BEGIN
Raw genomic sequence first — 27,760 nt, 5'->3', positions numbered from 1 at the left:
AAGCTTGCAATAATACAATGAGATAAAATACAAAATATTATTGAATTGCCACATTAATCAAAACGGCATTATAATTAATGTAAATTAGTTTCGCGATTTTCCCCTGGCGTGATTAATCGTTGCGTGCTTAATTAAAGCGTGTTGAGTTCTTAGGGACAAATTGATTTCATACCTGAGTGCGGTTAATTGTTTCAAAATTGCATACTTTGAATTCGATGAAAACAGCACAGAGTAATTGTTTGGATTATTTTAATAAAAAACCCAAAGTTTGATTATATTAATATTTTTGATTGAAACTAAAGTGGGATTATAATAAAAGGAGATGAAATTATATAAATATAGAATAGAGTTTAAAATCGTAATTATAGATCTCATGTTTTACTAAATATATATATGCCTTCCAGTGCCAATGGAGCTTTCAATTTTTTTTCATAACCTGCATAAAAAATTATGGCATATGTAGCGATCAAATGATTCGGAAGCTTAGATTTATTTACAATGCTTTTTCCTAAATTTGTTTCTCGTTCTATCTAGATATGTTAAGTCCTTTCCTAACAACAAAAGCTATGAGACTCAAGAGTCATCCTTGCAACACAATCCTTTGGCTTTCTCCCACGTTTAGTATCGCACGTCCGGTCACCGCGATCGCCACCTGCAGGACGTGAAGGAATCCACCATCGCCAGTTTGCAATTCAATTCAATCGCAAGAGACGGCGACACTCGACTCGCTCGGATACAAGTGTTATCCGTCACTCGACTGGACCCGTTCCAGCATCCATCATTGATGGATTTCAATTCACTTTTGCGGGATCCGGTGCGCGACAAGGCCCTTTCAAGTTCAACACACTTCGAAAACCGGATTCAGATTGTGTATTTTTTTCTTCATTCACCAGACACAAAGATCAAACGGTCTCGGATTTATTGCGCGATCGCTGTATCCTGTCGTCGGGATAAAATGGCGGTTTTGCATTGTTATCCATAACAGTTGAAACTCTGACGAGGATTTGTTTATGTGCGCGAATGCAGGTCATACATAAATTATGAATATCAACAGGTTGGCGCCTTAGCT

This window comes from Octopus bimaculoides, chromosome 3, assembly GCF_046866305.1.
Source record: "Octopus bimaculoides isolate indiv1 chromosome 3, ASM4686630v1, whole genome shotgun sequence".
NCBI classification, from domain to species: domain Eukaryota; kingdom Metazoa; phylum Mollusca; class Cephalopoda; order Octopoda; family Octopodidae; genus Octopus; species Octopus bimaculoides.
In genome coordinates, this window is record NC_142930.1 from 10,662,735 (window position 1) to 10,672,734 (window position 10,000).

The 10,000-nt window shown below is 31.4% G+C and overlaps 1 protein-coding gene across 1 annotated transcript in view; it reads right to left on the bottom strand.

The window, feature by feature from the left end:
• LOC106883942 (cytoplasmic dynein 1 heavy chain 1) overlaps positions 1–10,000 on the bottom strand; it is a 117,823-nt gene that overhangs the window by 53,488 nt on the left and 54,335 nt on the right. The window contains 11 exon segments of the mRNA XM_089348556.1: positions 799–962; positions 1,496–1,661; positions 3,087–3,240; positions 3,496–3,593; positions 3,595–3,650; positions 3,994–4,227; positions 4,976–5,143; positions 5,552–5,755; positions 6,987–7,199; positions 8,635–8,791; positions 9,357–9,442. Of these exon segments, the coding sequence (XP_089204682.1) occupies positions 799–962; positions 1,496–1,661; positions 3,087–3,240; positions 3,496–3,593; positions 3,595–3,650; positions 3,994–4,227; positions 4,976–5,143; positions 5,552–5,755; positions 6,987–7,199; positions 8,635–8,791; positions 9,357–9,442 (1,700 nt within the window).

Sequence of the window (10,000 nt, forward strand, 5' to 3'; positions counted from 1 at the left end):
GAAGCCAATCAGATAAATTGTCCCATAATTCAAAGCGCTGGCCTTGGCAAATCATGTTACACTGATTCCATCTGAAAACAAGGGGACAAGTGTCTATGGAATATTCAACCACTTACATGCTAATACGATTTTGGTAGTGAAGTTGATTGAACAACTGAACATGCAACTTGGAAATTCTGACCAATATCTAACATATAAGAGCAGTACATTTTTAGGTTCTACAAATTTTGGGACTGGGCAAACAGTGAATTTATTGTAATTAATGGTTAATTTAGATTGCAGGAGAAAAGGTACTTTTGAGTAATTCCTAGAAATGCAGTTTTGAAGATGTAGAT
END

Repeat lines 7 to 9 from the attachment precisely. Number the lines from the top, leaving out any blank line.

The 10,000-nt window shown below is 31.4% G+C and overlaps 1 protein-coding gene across 1 annotated transcript in view; it reads right to left on the bottom strand.

The window, feature by feature from the left end:
• LOC106883942 (cytoplasmic dynein 1 heavy chain 1) overlaps positions 1–10,000 on the bottom strand; it is a 117,823-nt gene that overhangs the window by 53,488 nt on the left and 54,335 nt on the right. The window contains 11 exon segments of the mRNA XM_089348556.1: positions 799–962; positions 1,496–1,661; positions 3,087–3,240; positions 3,496–3,593; positions 3,595–3,650; positions 3,994–4,227; positions 4,976–5,143; positions 5,552–5,755; positions 6,987–7,199; positions 8,635–8,791; positions 9,357–9,442. Of these exon segments, the coding sequence (XP_089204682.1) occupies positions 799–962; positions 1,496–1,661; positions 3,087–3,240; positions 3,496–3,593; positions 3,595–3,650; positions 3,994–4,227; positions 4,976–5,143; positions 5,552–5,755; positions 6,987–7,199; positions 8,635–8,791; positions 9,357–9,442 (1,700 nt within the window).